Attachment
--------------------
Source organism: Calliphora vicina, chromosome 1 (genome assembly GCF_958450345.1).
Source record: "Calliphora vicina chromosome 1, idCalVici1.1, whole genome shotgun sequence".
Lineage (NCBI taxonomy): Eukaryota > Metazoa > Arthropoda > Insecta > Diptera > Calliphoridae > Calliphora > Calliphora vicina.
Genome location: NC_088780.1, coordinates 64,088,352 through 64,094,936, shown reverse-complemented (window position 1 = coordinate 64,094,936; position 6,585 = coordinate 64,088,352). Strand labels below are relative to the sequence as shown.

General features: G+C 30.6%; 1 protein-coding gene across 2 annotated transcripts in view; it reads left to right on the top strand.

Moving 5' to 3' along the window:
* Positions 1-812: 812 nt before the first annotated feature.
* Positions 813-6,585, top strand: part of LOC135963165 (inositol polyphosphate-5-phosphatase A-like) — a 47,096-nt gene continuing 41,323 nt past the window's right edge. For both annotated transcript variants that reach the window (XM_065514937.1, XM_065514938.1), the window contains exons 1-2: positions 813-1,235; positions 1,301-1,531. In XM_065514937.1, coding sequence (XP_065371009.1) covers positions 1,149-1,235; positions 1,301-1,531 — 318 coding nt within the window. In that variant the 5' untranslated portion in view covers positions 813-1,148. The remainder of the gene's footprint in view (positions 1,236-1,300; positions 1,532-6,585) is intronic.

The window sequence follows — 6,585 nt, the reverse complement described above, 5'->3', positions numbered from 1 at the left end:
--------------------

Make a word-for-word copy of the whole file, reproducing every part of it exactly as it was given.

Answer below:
Source organism: Calliphora vicina, chromosome 1 (genome assembly GCF_958450345.1).
Source record: "Calliphora vicina chromosome 1, idCalVici1.1, whole genome shotgun sequence".
Lineage (NCBI taxonomy): Eukaryota > Metazoa > Arthropoda > Insecta > Diptera > Calliphoridae > Calliphora > Calliphora vicina.
Genome location: NC_088780.1, coordinates 64,088,352 through 64,094,936, shown reverse-complemented (window position 1 = coordinate 64,094,936; position 6,585 = coordinate 64,088,352). Strand labels below are relative to the sequence as shown.

General features: G+C 30.6%; 1 protein-coding gene across 2 annotated transcripts in view; it reads left to right on the top strand.

Moving 5' to 3' along the window:
* Positions 1-812: 812 nt before the first annotated feature.
* Positions 813-6,585, top strand: part of LOC135963165 (inositol polyphosphate-5-phosphatase A-like) — a 47,096-nt gene continuing 41,323 nt past the window's right edge. For both annotated transcript variants that reach the window (XM_065514937.1, XM_065514938.1), the window contains exons 1-2: positions 813-1,235; positions 1,301-1,531. In XM_065514937.1, coding sequence (XP_065371009.1) covers positions 1,149-1,235; positions 1,301-1,531 — 318 coding nt within the window. In that variant the 5' untranslated portion in view covers positions 813-1,148. The remainder of the gene's footprint in view (positions 1,236-1,300; positions 1,532-6,585) is intronic.

The window sequence follows — 6,585 nt, the reverse complement described above, 5'->3', positions numbered from 1 at the left end: